Wednesday, February 10, 2016

Do you reject the devil and all proud rebellion against God?

May I speak in the name of Almighty God: Father, Son, and Holy Spirit: Amen

As I said on Sunday, Lent had its origins as a time of preparation for those about to be baptised; which is why Easter Sunday itself has always been seen as a day when it is especially appropriate for all Christians to renew their baptismal vows. I will therefore be looking at those vows during the course of our mid-week Lenten services. And if any should wish to remain behind after the service for a brief discussion of any issues raised they are more than welcome to do so; these discussion will form our Lenten study group this year.

So let us look today, Ash Wednesday, the first day of Lent, at the first of the baptismal promises we first made for ourselves at our baptism, or were made on our behalf by our sponsors and were re-affirmed by us personally on the day of our Confirmation. Do you reject the devil and all proud rebellion against God? I reject them.

What does it mean to reject the devil? Well first it would be helpful to look at who he is. Satan was created by God as an angel. As such he is pure spirit and possesses an intellect far superior to mortals. Angels, like humans, were granted by their creator free-will; and Satan looking at the great gifts he had been granted with God was filled with pride and thought himself at least equal if not superior to the one who had created him. This pride led him and others to rebel against God; a rebellion that was, of course, doomed to failure. Cast out of the bliss of heaven Satan and his followers have an revocable hatred against God; and therefore against us his creatures.

And his hatred for humanity can not be stressed sufficiently. Being a spiritual being, pure intellect and will essentially, once his mind has been made up it can never be changed. Therefore he can never repent of his pride and seek forgiveness for his sin. But we mortals are both body and spirit; and any decision we make to love God the Father as he created us to do or reject him is not fixed until we die and leave our mortal body behind. Satan not only hates that such a choice lies within our power, and that at any time, no matter how steeped we are in sin, we may yet repent and turn again to God; but he also seeks to wound our Father in heaven by seeking our damnation. For he knows that God mourns deeply every one of his children that is lost to him; even as he rejoices greatly when those in danger of being lost return, as Christ himself told us.

Satan therefore seeks to ensnare us in his proud rebellion by tempting us to abuse the free will given to us by God and sin. He has been engaged in this hateful battle against humanity from the very beginning, tempting Adam and Eve into the first sin in the Garden of Eden that led to our fall. We risk falling into his snares in many ways. One is by allowing ourself to be seduced by the idea that he is not real, that he is some kind of myth. This is, of course, a prideful rejection of the direct testimony of Sacred Scripture that he is real, rejecting not only the inspired Word of God on this matter, but the recorded words of the Word made flesh himself, our Lord Jesus Christ, who speaks in the Gospels many times of the devil. Refusing to accept an enemy exists makes any resistance of him, much less the defeat of his evil plans, difficult to achieve indeed.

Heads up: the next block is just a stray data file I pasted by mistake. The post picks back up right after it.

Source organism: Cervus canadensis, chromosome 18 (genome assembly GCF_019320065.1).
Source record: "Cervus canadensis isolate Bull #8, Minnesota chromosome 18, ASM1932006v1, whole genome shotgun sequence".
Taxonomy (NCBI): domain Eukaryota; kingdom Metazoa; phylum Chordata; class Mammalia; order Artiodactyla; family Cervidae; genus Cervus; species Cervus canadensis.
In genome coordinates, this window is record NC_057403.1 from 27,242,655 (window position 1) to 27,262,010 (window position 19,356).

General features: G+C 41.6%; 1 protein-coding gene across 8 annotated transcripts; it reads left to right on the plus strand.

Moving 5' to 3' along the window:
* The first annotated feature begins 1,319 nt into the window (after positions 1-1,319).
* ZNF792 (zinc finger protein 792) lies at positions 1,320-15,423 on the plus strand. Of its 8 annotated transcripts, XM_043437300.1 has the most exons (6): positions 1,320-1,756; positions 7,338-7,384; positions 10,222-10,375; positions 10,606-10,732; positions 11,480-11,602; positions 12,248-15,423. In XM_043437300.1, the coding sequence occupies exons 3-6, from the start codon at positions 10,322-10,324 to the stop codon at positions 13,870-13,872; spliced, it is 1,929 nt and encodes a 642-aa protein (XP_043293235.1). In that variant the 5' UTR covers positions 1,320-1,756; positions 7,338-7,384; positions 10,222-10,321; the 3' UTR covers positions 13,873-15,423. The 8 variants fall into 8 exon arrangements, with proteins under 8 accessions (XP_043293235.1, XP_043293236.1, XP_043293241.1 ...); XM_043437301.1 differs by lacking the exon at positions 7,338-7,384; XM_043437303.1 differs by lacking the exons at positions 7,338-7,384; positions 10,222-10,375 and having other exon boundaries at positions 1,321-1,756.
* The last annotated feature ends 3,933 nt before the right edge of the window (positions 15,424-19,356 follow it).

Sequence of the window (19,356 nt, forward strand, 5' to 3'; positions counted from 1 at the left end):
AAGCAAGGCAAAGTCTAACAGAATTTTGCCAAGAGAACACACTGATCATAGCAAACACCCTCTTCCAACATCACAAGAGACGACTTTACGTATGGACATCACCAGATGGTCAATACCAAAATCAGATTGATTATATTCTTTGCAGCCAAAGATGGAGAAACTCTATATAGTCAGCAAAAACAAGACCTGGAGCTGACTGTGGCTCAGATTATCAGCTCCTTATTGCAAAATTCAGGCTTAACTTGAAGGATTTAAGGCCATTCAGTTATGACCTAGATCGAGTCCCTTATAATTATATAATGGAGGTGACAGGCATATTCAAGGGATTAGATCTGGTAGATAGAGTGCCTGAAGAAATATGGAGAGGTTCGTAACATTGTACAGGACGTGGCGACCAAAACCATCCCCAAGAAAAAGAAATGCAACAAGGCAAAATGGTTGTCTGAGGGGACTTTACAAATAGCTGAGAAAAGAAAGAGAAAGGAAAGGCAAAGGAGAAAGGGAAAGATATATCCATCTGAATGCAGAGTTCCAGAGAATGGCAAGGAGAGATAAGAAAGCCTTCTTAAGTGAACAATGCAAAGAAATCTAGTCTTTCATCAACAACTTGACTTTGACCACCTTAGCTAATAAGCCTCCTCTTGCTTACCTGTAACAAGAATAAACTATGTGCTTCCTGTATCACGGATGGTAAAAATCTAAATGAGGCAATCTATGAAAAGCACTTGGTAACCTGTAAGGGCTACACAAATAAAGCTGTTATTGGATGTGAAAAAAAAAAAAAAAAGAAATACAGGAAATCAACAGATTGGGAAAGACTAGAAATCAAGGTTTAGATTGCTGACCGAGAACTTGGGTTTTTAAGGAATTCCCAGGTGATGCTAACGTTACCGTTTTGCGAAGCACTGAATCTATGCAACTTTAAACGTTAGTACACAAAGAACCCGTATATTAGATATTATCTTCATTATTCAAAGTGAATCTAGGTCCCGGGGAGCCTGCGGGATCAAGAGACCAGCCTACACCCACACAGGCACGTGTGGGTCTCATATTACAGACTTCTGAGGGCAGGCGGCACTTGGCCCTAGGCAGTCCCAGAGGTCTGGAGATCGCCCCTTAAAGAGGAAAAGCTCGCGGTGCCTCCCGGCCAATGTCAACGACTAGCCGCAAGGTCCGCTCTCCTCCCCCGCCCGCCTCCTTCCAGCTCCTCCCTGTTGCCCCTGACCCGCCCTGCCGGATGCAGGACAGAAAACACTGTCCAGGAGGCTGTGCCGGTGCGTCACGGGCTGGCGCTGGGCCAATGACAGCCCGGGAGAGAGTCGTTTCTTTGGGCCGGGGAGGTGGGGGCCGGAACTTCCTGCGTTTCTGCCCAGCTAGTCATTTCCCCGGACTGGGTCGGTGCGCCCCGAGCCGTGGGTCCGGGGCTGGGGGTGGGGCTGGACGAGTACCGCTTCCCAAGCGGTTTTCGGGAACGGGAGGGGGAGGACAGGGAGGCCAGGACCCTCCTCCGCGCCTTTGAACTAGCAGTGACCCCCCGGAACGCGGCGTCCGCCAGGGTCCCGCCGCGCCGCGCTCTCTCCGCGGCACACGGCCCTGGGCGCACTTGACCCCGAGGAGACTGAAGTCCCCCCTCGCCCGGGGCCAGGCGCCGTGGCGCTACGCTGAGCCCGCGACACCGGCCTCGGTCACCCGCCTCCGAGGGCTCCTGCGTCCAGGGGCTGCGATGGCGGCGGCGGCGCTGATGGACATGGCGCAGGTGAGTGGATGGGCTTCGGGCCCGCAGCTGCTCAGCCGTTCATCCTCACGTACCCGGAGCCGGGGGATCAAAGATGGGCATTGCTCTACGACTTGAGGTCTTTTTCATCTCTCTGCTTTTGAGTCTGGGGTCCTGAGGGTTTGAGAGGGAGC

Another is in the deliberate rejection of God, so common an evil these days. Some do by refusing to believe, preferring instead to live life as they please; and others, while believing, prefer to live as if they did not, falling prey to the all too prevalent notion that even though God calls us to obedience to his will, he will not punish those who transgress against his laws. This, alas, is also a prideful rejection of the clear witness of scripture where we are warned again and again of the fate of those who can not bring themselves to love God.

And a third form of rebellion is the path taken by those who think they can achieve salvation by means of their own strength, and thereby reject Christ and all he did to save us from the power of sin. This is the heresy of Pelagius and it is a grievous sin, the prideful rejection of the power of the Cross and our Lord's own sacrifice of himself there for our sakes. Jesus told us that he was the Way, the Truth and the Life and that no one comes to the Father except through him What great pride it takes to rebel against the words of God himself there as by the Second Person of the Blessed Trinity and believe any can attain heaven by his own power. The pride it takes to hold such a belief place the soul of such a person in great danger. And such a belief, like all the examples of rebellion I mentioned, serve to make Satan smile.

There are other ways of joining with Satan in his proud rebellion against God. I do not have space here to list them all; and it would be in any case a type of pride if I thought myself capable of constructing an exhaustive list! But it, I hope, enough for such a short reflection as this; and sufficient to strengthen us in our daily goal of rejecting the devil and all proud rebellion against God. And it is a daily battle – it is not something we simply promise once and then forget about forever. But thinking of the promise daily and praying to God for help to live it out will indeed help us live that promise out faithfully all our days. Something that I indeed pray for all here and all our brothers and sisters in Christ. Amen

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